‘Barcelona is full of great offbeat festivals’

This week in The Local's My Spain, we talk to US expats Regina Winkle-Bryan and Nancy Todd about setting up a successful travel blog about Spain, Barcelona's alternative vibe and where to get the best glass of wine in the city.

'Barcelona is full of great offbeat festivals'
Regina Winkle-Bryan and Nancy Todd are co-editors of The Spain Scoop: a fun, expert advice site on travel in Spain

How did you end up in Spain?

Nancy: Having lived in the States all my life, I wanted to see things anew, and explore new bends in the road.  I also wanted to tempt my palate and shake up my perspectives. 

Spain is rich with food, history, and fun loving people, and has a great climate too.

Regina: I had always wanted to live in Spain, but had never even visited before moving to Barcelona in 2005.

I had been living in Guatemala and wanted a change. I considered both Argentina and Spain, and in the end, Spain won! I've been here almost eight years and am still in love with the country.

Why Barcelona?

Nancy: I had not been to Barcelona prior to moving there.  Mountains, sea?  Great combo. One and one half suitcases later, I got off the plane.

Regina: I chose Barcelona because it was on the sea and offered a palm-tree-clad Mediterranean lifestyle I was dreaming of. It's also close to the Pyrenees, France, and has excellent wine. So geography was a key deciding factor for me.

I was also drawn to the art and architecture in Barcelona, and it's generally creative, alternative vibe.

Tell me about Spain Scoop – how did it come about?

Nancy: Regina and I met in a writers group.  Regina asked me if I wanted to do a blog about Spain.  I said, "What's a blog?"  This was over 5 years ago. 

We love writing and continuing to explore Spain.  With over 600 posts and counting, we now have many writers, local experts in Spain who contribute their expert knowledge and great photos.

The Spain Scoop is a fun, expert advice site on travel in Spain.  We also have interviews with other travel writers and photo essays. We cover hotels, food, festivals, great beaches, etc.  The Canary Islands are becoming more of a hot spot for beach/nature lovers and The Spain Scoop has great travel tips on the Canaries.

Regina: I had been wanting to get into blogging and had an idea to begin a travel guide/blog on Barcelona. Nancy and I met in a writers group in Barcelona and I liked her writing. I proposed that we do the blog together, and she was game!

Together, we took an abstract idea and turned it into what it is now: a very local travel guide to mainland Spain and the islands.

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What is on the site?

Regina: We cover how-to practical stuff like How to Move to Spain, or How to Find the Right B&B in Barcelona, but also  a good bit of personal narrative and reflection.

Because we work with excellent writers in many cities, who live and work in Spain, we are able to offer local tips. This local approach makes The Spain Scoop really special and hopefully useful to readers and travelers.

What do like most about living in Barcelona?

Nancy: I love patatas bravas and white wine. I also love strolling on the beach with a full moon rising out of the Mediterranean Sea.

Late night music and bars are great, and the people. There's stupendous architecture from medieval to contemporary.  Then there are the festivals with off key bands banging away down the lanes.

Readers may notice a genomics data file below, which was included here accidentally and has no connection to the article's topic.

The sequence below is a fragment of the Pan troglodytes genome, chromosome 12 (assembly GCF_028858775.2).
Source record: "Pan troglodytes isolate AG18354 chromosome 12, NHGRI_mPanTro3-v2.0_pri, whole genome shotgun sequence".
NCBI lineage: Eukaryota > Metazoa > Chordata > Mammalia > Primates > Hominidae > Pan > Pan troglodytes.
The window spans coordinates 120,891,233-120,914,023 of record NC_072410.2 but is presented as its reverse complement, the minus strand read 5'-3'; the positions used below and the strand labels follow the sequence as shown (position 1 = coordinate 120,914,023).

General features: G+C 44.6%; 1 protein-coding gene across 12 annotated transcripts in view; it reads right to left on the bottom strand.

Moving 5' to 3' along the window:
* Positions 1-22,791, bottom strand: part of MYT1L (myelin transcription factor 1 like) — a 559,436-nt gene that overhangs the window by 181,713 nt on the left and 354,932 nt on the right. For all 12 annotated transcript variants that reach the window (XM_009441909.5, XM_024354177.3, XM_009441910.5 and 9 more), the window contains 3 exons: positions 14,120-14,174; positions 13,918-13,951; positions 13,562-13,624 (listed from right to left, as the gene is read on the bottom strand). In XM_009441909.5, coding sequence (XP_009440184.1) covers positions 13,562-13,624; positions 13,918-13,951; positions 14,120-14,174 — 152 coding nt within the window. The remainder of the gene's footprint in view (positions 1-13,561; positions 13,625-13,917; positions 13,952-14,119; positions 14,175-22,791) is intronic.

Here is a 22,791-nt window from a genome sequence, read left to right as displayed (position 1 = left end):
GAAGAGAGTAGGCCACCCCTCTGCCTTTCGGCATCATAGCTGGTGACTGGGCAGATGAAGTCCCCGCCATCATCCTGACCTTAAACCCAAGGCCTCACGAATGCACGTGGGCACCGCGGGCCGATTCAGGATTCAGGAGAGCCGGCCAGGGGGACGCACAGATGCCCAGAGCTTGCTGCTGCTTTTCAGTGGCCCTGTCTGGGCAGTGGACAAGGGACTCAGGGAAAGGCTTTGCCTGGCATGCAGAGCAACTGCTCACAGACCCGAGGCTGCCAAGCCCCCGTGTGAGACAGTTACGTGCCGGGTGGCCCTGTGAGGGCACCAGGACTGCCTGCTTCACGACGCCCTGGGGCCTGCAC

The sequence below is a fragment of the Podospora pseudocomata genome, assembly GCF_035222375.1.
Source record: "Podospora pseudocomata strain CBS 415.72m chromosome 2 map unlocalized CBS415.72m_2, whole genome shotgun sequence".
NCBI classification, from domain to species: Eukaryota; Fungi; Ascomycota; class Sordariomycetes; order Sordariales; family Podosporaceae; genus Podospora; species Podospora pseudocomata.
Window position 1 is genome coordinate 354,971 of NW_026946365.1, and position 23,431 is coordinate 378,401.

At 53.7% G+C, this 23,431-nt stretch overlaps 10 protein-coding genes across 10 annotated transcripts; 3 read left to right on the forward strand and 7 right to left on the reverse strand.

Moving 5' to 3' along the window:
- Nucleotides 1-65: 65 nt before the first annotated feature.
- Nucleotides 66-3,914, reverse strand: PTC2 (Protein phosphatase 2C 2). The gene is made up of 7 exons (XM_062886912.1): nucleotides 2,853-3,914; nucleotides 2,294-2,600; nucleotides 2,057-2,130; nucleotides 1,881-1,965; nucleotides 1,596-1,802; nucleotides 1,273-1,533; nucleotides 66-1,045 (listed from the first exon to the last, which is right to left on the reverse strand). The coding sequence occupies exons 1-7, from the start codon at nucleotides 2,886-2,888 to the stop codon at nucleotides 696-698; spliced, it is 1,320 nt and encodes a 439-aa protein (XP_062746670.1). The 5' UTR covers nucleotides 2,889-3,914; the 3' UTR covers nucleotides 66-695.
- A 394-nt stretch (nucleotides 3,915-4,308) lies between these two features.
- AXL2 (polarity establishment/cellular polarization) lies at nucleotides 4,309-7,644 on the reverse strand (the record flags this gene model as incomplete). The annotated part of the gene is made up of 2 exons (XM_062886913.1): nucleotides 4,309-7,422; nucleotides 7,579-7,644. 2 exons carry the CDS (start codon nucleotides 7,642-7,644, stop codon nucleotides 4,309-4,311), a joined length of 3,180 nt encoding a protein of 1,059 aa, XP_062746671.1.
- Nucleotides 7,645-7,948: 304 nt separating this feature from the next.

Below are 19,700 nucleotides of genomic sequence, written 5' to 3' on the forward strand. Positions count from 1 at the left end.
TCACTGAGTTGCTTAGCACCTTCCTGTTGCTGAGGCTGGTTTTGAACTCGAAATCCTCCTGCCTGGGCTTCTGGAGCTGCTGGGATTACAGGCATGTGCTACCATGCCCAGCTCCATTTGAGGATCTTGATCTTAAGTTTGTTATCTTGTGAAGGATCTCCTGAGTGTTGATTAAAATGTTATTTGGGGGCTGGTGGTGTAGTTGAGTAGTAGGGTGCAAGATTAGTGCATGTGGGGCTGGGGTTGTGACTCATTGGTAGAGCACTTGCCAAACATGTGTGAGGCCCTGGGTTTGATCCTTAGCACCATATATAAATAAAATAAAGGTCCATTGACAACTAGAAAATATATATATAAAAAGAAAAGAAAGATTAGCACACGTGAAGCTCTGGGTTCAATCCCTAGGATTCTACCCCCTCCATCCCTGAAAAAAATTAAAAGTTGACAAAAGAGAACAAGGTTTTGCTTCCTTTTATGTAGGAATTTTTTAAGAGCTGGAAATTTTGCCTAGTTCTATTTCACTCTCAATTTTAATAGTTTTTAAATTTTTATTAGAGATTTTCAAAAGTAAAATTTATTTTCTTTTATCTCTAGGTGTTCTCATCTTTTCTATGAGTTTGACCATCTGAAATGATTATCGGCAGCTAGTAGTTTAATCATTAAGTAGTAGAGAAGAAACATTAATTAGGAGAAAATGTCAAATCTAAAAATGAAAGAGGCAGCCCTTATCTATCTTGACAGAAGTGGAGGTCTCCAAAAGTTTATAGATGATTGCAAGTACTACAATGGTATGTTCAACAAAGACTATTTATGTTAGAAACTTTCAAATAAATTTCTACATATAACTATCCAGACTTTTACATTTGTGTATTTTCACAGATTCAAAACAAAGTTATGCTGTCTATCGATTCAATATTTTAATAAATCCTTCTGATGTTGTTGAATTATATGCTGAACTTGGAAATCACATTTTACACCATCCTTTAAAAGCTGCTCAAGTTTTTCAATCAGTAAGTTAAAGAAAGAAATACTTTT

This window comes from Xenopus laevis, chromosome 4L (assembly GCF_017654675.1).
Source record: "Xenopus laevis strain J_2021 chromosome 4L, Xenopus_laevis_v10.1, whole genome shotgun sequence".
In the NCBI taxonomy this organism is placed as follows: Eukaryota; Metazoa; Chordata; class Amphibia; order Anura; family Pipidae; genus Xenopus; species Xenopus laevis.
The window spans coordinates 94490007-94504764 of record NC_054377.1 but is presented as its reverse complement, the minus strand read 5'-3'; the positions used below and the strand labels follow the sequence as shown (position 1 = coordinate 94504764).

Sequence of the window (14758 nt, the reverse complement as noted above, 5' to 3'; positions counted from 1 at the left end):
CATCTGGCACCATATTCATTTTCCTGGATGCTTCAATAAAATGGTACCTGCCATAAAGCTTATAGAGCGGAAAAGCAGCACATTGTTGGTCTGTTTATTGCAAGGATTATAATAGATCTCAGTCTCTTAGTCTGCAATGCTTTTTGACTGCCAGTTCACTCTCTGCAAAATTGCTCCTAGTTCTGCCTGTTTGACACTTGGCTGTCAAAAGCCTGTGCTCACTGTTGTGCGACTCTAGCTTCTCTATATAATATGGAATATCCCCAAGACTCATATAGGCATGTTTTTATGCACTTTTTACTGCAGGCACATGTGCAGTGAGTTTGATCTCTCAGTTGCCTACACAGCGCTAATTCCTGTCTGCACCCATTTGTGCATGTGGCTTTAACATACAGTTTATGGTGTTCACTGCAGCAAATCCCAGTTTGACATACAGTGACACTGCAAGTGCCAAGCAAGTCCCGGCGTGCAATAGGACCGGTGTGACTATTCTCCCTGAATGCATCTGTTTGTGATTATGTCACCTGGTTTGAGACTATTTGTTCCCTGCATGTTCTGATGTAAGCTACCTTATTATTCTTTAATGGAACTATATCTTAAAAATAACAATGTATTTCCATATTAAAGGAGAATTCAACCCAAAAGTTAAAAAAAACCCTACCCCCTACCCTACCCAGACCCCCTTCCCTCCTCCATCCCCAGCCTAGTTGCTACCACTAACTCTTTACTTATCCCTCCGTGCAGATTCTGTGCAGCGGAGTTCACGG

Regina: I don't need a car and can walk or take public transportation everywhere in the city.

Also, I like the little shops. People here still go to seven small shops to do their weekly grocery shopping; this guy for bread, this one for cheese, this one for the best tomatoes, etc. Having small shops keeps neighbourhoods vibrant.

Also, the Spanish lifestyle of hanging out in the street shooting the breeze, having a coffee, reading the paper on a bench…people are out, interacting with each other and creating community. I think that was missing from the lifestyle I had in the United States.

What are your tips for eating and drinking in Barcelona (or nearby)?

Nancy: Pick a restaurant with a crowd.  Eating the menu del dia, (set lunch menu), is the cheapest way to go for a meal.  The Spain Scoop lists many specific restaurants.  I advise travellers to Spain to try anything new, wine, weird stuff like the strange varied sausages, cheeses, pigs ankles, and sheep's head..

Regina: For Spanish wines try La Vinya del Senyor in El Born. For Tapas, try El Vaso del Oro in La Barceloneta. For Spanish craft beer, try Ale & Hop in La Ribera.

What's your insider tip for Barcelona?

Nancy: This sounds dorky, and when I first arrived in Barcelona,  I took the double decker bus for an overview of the city along with other camera wielding, sandaled tourists. I love taking bus tours (even the baby train tour in San Sebastian) when I get to a city. 

Throw away your calendar.  Saunter. Pause to watch the snails crawl in their cage at the egg store.  Give a euro to the accordion player.  Eat in one of the old markets and watch cooks toss squirming razor clams on the grill. Get lost.  Wander.

Regina: It's always the same one: don't stay on Las Ramblas. Don't eat on Las Ramblas. Don't buy anything on Las Ramblas. This is tourist-trap heaven.

Stay off Las Ramblas in the Eixample or El Born. Shop in the Gothic or Born area. Head to Gracia for bars and nightlife. Avoid the touristy centre and find the more local Barcelona.

If someone could go to just three places in Spain, where should that person go?

Regina: Yikes. That's tough. If I had to choose three…..Barcelona, Granada, San Sebastian. Maybe Nancy will choose others!

Nancy: Barcelona, Seville, Bilbao.

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